We’re moving healthcare forward, one patient case at a time. Did you know that each year, Sermo physicians work together to solve over 8,000 patient cases through the power of crowdsourcing? Here’s two recent cases solved on Sermo, and be sure to check back soon for more!
Case 1: Facial trauma
5-year-old male patient who after bicycle fall and slip on the pavement presents wounds on the face for which he is brought 1 hour later to the emergency, father denies loss of consciousness, vomiting and seizures, to the patient-oriented physical examination in time, space and person, Glasgow 14/15 points, isochoric and normal reactive pupils in the light, multiple friction-type lesions, bi-palpebral edema are evident on the face, complementary tests are performed where the only thing that attracts attention is a moderate cerebral edema at skull CT level, at 2 hours the patient is reassessed who begins to present alternating Glasgow from 12 to 14 and finally presents Glasgow with 8 points whereby incubation of the patient is performed and go to the intensive care unit.
What would be your recommendation?
Total time until solved: 5 Days
Total Comments: 23
Poll Results: “Would you repeat the CT scan of the skull at the time it was decided to intubate the patient?”
87% of doctors voted, Yes.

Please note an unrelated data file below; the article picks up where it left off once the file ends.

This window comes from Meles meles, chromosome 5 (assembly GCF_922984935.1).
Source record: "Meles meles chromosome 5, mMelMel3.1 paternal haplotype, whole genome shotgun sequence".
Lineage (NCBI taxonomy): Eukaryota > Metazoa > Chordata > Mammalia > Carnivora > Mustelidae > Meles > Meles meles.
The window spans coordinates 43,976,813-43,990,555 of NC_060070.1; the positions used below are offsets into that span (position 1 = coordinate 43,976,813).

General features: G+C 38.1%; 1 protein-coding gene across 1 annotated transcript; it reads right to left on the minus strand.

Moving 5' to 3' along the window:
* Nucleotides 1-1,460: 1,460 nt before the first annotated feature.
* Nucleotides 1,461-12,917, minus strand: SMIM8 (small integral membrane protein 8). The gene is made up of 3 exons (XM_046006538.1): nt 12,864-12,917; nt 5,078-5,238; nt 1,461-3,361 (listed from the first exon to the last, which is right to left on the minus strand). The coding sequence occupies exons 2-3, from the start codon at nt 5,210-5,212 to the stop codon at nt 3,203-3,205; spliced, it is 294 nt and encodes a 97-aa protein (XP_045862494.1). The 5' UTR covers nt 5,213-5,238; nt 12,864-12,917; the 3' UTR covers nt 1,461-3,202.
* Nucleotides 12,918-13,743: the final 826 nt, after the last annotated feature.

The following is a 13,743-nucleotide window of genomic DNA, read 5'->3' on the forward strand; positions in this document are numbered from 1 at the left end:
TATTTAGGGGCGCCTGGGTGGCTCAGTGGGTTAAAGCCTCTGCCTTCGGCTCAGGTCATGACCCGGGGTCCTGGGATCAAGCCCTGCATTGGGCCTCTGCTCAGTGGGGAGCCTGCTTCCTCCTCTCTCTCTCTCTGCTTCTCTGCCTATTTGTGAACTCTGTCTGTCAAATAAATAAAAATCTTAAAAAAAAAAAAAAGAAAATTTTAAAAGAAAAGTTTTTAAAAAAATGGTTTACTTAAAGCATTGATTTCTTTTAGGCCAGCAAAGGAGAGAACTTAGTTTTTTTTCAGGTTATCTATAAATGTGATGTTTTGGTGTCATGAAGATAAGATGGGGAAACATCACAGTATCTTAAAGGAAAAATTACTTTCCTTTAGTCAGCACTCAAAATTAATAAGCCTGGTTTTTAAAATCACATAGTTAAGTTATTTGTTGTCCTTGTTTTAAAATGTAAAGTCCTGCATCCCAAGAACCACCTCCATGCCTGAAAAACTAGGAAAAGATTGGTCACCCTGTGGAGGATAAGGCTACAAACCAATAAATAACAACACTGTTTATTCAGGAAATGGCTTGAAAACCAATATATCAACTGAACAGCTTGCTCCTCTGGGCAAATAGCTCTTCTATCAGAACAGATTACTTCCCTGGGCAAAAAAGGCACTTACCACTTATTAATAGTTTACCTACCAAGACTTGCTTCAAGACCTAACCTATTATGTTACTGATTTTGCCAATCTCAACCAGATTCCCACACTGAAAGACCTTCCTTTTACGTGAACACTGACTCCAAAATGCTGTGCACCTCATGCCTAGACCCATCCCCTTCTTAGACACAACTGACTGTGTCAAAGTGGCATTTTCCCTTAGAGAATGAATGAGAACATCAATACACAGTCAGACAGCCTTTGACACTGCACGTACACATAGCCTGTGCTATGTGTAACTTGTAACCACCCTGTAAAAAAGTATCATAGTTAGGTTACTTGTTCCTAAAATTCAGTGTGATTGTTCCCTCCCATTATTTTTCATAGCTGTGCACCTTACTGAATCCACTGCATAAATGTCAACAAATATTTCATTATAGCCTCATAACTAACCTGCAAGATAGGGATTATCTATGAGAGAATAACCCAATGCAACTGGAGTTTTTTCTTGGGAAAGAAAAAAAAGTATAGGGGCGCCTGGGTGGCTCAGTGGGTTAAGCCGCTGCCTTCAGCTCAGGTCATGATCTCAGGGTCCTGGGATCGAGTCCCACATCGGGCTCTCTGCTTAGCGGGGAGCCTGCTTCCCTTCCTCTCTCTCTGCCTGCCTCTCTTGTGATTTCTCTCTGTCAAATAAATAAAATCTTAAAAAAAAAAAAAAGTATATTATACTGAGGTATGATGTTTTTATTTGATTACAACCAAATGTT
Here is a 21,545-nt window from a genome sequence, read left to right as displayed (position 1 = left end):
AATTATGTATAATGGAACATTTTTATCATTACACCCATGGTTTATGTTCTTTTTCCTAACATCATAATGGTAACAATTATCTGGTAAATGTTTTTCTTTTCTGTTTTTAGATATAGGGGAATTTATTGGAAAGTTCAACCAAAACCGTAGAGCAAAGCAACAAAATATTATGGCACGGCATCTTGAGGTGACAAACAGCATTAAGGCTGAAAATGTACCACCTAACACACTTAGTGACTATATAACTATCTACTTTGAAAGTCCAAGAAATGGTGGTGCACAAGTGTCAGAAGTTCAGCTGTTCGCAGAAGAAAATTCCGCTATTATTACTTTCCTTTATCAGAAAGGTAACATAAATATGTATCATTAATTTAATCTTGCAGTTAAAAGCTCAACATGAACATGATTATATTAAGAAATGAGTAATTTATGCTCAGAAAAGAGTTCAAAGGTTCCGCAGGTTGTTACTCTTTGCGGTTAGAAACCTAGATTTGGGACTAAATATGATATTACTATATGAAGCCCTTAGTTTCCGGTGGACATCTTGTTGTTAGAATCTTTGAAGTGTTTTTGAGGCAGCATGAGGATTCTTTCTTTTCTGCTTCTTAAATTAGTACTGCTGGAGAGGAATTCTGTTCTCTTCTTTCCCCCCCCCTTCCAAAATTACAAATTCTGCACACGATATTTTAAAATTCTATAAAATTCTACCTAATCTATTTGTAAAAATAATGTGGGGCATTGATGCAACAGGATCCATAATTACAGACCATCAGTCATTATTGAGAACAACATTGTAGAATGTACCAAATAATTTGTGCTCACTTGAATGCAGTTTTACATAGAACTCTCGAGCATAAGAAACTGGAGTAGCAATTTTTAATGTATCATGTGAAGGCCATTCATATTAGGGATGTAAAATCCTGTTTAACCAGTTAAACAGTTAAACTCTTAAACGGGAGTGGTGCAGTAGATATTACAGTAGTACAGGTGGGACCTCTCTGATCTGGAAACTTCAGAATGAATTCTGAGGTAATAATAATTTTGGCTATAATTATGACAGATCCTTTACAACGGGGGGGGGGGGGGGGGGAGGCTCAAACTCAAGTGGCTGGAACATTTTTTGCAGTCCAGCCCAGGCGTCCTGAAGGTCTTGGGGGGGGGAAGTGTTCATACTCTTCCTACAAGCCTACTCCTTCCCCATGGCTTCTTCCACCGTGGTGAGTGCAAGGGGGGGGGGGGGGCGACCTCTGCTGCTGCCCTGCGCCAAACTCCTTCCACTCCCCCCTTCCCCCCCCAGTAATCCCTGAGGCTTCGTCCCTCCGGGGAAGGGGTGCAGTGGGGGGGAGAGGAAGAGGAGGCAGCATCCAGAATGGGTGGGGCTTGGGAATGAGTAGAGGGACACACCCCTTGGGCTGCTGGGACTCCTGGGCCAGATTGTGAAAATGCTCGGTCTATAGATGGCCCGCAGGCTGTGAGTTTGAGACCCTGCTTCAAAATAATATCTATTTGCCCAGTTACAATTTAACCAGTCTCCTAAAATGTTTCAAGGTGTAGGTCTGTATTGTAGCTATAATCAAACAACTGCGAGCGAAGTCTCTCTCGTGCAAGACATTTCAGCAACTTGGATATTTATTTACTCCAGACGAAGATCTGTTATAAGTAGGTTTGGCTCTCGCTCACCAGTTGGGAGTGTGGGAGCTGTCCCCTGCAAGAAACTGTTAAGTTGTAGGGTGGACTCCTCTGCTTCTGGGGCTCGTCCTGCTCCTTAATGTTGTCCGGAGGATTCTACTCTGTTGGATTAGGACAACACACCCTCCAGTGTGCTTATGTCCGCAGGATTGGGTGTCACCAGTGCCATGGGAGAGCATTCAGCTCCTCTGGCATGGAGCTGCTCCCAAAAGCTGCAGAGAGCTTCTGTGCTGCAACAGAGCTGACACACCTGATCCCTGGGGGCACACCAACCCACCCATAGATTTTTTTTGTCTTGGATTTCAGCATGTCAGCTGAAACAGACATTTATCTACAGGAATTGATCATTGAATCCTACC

Member comment example:
Sermo Pediatric Endocrinologist: After intubation, he must be stabilized in the ICU and once the cerebral edema is controlled, the neurosurgeon will decide the appropriate time to repeat this study.
Case 2: 16 year old with joint pain
This is a 16-year-old male adolescent, who’s illness began on 12-15-2019. Characterized by joint pain, of moderate intensity, specifically in ankles, symmetrical, which partially reduces with Ibuprofen, limiting the extension and flexion of the feet and gait; combined grade II edema, deformation of the left ankle joint. Reason for which they visited 12-31-2019 for assessment and conduct.
Personal Pathological Background:
- Hospitalized at age 14 (for approximately 20 days) due to edema in the lower limbs. They do not define what the diagnosis was.
- Rest: Denies surgeries, injuries, allergies
Upon lower extremities examination: Bilateral Grade II Edema is evident. Deformation of the ankle joint, with protuberance in the supracalcaneal region, of petrea consistency, painful on palpation and slight heat.
Total time till solved: 1 Day
Total Comments: 32
Diagnosis: Juvenile Idiopathic Arthritis (JIA)
Member Comment Example:
Sermo Urologist: Rheumatology assessment is mandatory in this case in order to specify JIA chart. You must also have cardiological assessment.